Similarly, keeping your back straight and squatting down also helps you keep in balance. This stance is designed to keep your weight in the middle where it should be.
Here are some tips to get your stance down quickly:
- Practice your stance without your skates on
- Adjust your stance according to your falls
- If you fall back a lot, lean forward and if you fall forwards, lean back a little.
Getting your stance down may sound boring but I assure you, it’s worth it.
If you did everything above in the guide, your balance is pretty much good. Though it’s not near as good as a pro.
Skate forwards in a Straight Line
The next step is to learn to move forwards. You have to keep everything above in mind when moving forwards.
When you move forward, your inertia usually makes you fall backwards. Try to keep your weight forwards when skating ahead. You should also look ahead rather than downwards. Swinging your arms also helps keep your balance while skating forwards.
Moving forwards requires two skills:
- Skating forwards by kicking – When you paddle your feet the right way, you create momentum and velocity which is what you need to skate.
- Gliding forwards by momentum – This is just skating by letting your wheels and momentum do all the work. This usually comes after kicking with your skates.
Gliding forwards is simple. You just need to maintain the proper posture and stance to keep your balance.
How to Move Forwards by Kicking
So you can glide forwards, but what good will it be if you can’t gain enough momentum to do that. In order to gain momentum, you need to kick your feet one after the other, and let your wheels gain some speed.
Practicing on the rail has probably given you the strength and balance to pick up and kick your feet.
Here’s how you move forwards by kicking.
- Pick up your one foot and push it on towards the side against the ground.
- Glide on the other foot and put the previous foot down.
- Now push with the other foot and repeat the same steps.
By following the above steps, you will be able to gain the necessary power and momentum to move forwards.
Eliminate Bad Habits
I see people skating with bad habits all the time. There are people who couldn’t learn to balance properly even though they had been skating for a month or two. On the other hand, there are people who get the basics down in just a few days.
Talent isn’t the difference here, it’s technique. If a person is learning quickly, it means that he has the correct technique down.
Similarly, a person with bad habits cannot learn proper balance no matter how much he practices.
Here are some common bad habits that people develop while learning to skate.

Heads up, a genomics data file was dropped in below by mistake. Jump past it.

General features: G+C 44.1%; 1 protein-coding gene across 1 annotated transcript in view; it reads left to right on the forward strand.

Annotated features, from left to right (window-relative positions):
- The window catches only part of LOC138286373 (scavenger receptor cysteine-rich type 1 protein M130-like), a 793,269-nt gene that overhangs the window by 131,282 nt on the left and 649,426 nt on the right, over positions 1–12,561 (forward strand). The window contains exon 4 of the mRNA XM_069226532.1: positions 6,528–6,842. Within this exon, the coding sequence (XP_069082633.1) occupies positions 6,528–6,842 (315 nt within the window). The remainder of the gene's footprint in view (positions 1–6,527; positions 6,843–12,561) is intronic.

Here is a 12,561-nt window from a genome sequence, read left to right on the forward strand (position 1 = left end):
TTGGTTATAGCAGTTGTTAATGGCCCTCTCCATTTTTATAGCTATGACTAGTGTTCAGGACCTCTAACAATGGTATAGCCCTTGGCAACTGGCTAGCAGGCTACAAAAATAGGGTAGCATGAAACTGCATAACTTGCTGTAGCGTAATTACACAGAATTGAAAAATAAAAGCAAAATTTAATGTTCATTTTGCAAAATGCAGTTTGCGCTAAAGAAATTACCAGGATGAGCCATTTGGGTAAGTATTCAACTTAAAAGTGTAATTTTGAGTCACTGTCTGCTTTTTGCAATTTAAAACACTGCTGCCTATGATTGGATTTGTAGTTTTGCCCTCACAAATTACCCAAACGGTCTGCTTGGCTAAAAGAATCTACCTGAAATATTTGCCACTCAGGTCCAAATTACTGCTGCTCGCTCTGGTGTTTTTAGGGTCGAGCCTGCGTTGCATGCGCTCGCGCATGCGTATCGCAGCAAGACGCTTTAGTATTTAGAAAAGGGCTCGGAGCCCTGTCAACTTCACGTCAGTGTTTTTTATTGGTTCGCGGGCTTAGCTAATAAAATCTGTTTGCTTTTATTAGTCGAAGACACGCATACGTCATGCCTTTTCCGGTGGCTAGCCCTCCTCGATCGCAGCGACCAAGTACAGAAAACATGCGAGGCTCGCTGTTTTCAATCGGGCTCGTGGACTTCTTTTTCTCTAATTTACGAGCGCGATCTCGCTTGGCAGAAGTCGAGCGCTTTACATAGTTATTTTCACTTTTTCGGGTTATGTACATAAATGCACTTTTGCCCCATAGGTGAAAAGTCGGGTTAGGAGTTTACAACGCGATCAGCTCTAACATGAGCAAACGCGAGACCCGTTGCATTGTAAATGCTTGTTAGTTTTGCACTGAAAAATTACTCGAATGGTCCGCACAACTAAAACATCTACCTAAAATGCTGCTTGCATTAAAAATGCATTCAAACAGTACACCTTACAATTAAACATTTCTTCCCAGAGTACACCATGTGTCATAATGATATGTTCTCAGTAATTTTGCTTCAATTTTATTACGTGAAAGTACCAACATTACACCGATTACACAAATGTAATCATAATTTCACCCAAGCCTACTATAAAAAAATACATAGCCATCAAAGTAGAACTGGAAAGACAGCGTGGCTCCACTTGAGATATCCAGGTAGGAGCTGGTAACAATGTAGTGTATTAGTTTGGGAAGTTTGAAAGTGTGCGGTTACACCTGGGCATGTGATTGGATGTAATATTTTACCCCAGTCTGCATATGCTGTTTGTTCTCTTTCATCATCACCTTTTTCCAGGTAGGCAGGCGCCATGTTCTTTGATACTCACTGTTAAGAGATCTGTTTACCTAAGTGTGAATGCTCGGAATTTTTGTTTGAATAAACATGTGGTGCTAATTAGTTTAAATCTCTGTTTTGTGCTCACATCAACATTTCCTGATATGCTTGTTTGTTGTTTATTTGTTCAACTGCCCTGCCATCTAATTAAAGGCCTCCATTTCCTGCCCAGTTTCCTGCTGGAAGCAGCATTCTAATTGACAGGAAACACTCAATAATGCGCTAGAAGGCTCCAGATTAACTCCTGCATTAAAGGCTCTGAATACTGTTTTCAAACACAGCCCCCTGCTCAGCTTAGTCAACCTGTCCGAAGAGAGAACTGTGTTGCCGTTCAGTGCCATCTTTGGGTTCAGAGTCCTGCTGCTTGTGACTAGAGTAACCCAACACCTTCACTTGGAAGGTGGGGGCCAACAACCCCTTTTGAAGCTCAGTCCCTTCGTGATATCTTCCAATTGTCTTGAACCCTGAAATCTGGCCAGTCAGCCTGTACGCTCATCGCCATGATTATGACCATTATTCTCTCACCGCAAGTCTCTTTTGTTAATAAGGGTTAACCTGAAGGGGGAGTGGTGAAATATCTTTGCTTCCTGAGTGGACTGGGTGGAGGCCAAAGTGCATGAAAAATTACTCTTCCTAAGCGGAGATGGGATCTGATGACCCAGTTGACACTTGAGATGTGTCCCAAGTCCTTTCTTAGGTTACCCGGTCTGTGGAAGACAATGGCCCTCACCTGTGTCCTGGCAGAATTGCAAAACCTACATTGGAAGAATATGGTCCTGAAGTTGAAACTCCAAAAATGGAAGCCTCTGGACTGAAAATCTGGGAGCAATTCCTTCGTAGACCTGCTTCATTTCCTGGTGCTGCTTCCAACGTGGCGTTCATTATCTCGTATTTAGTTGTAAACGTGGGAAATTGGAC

- Holding onto the rail for too long – If you rely on the railing too much, your legs develop muscle memory. When that happens, you won’t be able to skate without the railings easily. It doesn’t help your balance at all.
- Not being able to lift your feet – I have seen countless people who keep on dragging their feet and are not able to push properly. The reason is simple. They can’t lift the skates up. So, you should get a grip and force your feet to lift up your skate.
- Pushing with just one leg – This one’s a bit too common. Beginners push with one leg while dragging the other leg. This is a really bad skating habit that creates a huge learning block in your skating.
- Leaning back too much – For some reason, new skaters fall backwards all the time. The reason is that they forget to bend their needs and keep their weight in the middle because they’re not used to that posture. You should practice your posture at home before coming to the skate rink.
- Going all over the place – This is what every newbie skater does when they don’t listen to their coach. They ignore all the instructions and go with the flow. They’re feet are going all over the place and they don’t care. That slows down the learning process a lot.
So, if you want to get perfect balance fast, you need to get rid of all the bad habits at once. These habits can slow you down and temper with the perfect balance you’ve been trying to achieve.
These habits are the major reason you feel like you’re limping while you’re skating. They are the difference between the balance of a graceful skater and a person walking awkwardly with wheels on.
Grinds and Exercises to Improve Balance Fast
Do you want to improve your balance fast? Here are some grinds and exercises just for you:
- Standing on one leg for 60 seconds
- Squatting down while standing on one leg
- Swinging your other leg when standing on one leg
- Standing in the correct stance for 60 seconds
I recommend first doing these exercises without skates and then putting your wheels on. Keep in mind that these exercises are actually way harder with stationary roller skates as opposed to when you’re rolling forwards.
If you can do these exercises on the ground, on stationary skates and on rolling skates, you’re probably a master at balance by now. You just need to learn how to push which I’ve already taught you above.
Final Tips on How to Balance While Skating
Still not confident in your balance? Here are some tips from a roller skater with 2 years of experience.
- Practice, practice and practice.
- Put on your safety gear and helmet.
- Get out of your comfort zone and go all out.
- Do not get afraid of falling.
- Practice falling safely.
- Do not get embarrassed of falling.
- The more you fall, the more you learn.
Finally, these tips will help you overcome any obstacles you may face while learning to roller skate.
If you want more useful tips, tricks and juicy talk about all kinds of skating, check out our guides.
Good luck skating and have fun. Bye!